- for every subset S of A, f_{1}(S)+…+f_{r}(S) ≥ |S|;
- A can be partitioned into subsets A_{1}, …, A_{r} such that A_{i} is independent in M_{i} for i=1,…,r.
This is the matroid sum theorem or matroid partition theorem. It is an example of what Jack calls a “good characterization”: the second condition provides a short certificate for the independence of A (the partition into independent sets of the matroids), and the first provides a short certificate for its failure (the existence of a set S failing this inequality).
Transversal matroids
Here is a simple application. Let G be a bipartite graph, with r vertices on the left and n on the right. Call a subset of the right vertices independent if it has a matching to the left vertices. These sets are the independent sets of a matroid, called a transversal matroid.
For i=1,…,r, let M_{i} be the matroid on the right vertices, where the rank of a set is 1 if some right vertex is joined to the ith left vertex. This is a very simple rank 1 matroid; and the transversal matroid defined by the graph is the sum of the matroids M_{1}, …, M_{r}.
For this example, the matroid sum theorem reduces precisely to Hall’s marriage theorem.
Another application involves the sum of k copies of the usual graphic matroid of a connected graph G, whose independent sets are the edge sets of forests. The matroid sum theorem gives a condition for a graph to have k edge-disjoint spanning trees, which is a theorem of Nash-Williams.
Matroid intersection
By the intersection of two matroids on a given ground set, we mean the structure given by the subsets which are independent in both matroids. I think this is not in general a matroid, though it is in some special cases. But it does have a remarkable property, the matroid intersection theorem, which states that the intersection of the two matroid polytopes is a polytope whose vertices are just the characteristic vectors of the sets which are independent in both matroids. (This is Jack’s favourite theorem.)
Here is an application. Let G be a connected directed graph on n vertices which has a distinguisued vertex r, the root. A branching of G is a spanning tree in which each edge is directed away from the root. Now branchings are the sets of n−1 edges which are independent in both of the following matroids:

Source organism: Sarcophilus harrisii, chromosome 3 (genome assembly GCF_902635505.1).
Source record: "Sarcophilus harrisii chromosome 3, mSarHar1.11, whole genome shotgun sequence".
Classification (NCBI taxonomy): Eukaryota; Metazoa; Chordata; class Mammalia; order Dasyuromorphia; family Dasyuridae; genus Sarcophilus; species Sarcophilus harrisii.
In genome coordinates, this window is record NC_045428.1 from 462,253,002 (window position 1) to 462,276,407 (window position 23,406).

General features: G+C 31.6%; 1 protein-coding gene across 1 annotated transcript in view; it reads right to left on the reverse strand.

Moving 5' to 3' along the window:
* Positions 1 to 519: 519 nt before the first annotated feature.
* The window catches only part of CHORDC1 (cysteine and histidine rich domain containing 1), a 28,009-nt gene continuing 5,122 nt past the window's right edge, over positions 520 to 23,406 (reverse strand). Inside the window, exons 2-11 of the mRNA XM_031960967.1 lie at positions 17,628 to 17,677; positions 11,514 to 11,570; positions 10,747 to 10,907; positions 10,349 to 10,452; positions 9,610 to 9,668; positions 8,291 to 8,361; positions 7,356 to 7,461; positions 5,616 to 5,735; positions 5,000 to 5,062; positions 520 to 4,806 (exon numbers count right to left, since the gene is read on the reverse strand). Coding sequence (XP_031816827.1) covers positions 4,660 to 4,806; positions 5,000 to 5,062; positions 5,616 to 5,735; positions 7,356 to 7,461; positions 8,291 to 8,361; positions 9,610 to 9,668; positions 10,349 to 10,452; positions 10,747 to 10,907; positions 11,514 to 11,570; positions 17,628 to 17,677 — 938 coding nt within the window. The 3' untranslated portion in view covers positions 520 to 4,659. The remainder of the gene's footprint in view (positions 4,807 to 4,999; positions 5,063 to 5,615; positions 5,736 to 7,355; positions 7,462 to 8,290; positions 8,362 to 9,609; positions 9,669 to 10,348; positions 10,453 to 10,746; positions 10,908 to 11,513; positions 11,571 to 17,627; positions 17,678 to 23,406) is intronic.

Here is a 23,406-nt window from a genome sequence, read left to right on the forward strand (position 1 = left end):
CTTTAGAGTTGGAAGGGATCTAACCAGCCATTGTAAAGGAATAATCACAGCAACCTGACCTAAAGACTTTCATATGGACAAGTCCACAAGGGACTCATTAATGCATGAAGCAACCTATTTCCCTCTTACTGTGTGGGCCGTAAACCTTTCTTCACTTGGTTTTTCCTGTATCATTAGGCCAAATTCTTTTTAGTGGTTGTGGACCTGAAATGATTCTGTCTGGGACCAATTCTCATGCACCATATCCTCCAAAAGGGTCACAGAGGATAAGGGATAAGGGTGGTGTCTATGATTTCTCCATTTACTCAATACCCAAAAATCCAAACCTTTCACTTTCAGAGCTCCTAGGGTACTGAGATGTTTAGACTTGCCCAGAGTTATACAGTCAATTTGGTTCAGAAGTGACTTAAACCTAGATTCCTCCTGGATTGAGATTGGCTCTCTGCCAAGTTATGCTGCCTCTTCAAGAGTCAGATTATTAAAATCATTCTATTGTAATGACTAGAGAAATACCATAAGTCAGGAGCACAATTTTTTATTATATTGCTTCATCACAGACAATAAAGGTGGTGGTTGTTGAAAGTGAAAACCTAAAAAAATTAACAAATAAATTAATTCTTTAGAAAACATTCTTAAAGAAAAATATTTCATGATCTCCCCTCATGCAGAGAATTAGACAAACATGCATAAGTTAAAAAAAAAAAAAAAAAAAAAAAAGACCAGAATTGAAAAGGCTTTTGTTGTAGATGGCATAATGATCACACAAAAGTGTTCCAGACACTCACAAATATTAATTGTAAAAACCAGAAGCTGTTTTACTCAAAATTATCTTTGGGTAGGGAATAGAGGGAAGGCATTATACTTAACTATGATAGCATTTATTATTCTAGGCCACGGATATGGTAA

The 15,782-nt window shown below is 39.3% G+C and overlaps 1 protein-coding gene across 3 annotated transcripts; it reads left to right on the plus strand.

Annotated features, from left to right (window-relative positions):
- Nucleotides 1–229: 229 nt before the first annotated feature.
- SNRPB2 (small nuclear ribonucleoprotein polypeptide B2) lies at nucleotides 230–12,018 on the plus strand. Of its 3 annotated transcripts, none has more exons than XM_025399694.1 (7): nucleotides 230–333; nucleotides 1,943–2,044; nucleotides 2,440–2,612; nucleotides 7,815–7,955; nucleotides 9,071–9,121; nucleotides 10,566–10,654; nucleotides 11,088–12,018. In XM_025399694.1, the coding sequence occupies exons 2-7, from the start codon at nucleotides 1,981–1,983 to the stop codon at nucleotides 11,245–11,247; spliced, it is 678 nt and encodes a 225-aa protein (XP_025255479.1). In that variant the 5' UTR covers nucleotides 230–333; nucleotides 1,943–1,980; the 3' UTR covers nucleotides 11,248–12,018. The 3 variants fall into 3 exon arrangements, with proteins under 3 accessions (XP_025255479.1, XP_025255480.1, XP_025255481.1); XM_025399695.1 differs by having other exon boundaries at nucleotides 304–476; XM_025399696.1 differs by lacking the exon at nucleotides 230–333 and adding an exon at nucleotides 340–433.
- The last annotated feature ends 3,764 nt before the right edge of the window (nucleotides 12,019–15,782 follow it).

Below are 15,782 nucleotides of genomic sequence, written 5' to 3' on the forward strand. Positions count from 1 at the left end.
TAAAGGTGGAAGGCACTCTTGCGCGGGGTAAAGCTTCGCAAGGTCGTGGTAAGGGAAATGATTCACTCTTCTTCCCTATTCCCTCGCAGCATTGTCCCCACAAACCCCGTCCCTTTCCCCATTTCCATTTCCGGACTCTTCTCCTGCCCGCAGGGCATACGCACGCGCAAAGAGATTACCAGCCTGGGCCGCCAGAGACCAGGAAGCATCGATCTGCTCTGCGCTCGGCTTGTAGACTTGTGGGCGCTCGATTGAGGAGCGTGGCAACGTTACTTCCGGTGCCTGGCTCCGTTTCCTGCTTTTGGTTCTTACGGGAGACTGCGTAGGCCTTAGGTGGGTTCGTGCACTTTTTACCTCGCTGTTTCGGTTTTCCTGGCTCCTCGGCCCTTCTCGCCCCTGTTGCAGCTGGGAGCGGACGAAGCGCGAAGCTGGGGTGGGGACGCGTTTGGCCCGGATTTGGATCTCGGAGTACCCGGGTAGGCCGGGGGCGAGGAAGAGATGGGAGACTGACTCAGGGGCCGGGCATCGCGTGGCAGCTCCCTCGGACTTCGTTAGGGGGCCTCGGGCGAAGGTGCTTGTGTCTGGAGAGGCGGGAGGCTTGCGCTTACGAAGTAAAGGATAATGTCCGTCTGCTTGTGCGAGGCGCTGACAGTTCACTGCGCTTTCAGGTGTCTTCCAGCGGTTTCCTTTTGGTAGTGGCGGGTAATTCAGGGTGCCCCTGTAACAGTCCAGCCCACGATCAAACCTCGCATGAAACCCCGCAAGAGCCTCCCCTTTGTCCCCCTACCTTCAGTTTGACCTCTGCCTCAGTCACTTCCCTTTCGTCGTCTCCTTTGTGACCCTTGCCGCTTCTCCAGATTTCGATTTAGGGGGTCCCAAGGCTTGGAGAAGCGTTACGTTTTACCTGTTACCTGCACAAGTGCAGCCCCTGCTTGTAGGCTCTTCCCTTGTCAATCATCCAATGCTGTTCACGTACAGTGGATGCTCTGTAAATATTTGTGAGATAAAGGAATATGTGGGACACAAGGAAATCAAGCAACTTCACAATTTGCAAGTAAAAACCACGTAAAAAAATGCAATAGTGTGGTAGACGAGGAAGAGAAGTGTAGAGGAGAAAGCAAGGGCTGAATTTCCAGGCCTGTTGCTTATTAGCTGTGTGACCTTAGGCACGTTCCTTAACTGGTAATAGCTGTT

- M_{1}, the usual graphic matroid of G;
- M_{2}, the matroid in which the rank of a set is the number of vertices which have an entering edge from the set (note that each vertex other than the root has exactly one entering edge in a branching). (This matroid, incidentally, is the sum of n−1 matroids of rank 1.)
By taking the sums of k copies of each of these matroids, we obtain a test for a directed graph to have k edge-disjoint branchings.
The reason why we cannot expect a nice result for the intersection of three matroids is that, in the above, if we take M_{3} to be the matroid where the rank of a set of edges is the number of vertices with an edge of the set leaving the vertex, then a set of n−1 edges independent in all three matroids is precisely a Hamiltonian path; it is difficult to find Hamiltonian paths. So we cannot expect an efficient algorithm.
Matroid subdivision
Here we decompose, not the combinatorial structure, but the polytope associated with a matroid. This does not work for the independent set polytope, since such a polytope contains a neighbourhood of the identity, which cannot be shared among the pieces. So we use the base polytope instead.
I discussed Alex’s favourite example of this here. The base polytope of U_{2,4} is an octahedron, whose vertices are indexed by the 2-element subsets of {1,2,3,4} (the bases of the uniform matroid). The kind of subdivision we are interested in corresponds to cutting the octahedron along one of its planes of symmetry to form two square prisms: each is the base polytope of the matroid on 4 points in which all but one pair of points are bases.
Matroid base polytopes are characterised by the conditions that all its vertices are zero-one vectors and any edge is in the direction of the difference between two standard basis vectors. (This is the translate of the exchange property into polytope language.)
One reason why subdivisions are important is that the Tutte polynomial of a matroid is additive over subdivisions.
There is an important class of subdivisions called regular. One of these arises as follows. Add an extra dimension to the space, and “raise” each vertex of the matroid polytope by a certain distance in the extra dimension. Some extra faces have to be added if the function giving the distances is not affine (the polytope will gain extra folds when it is lifted up). Projecting the “lower” faces of the lifted polytope gives a regular subdivision of the original one.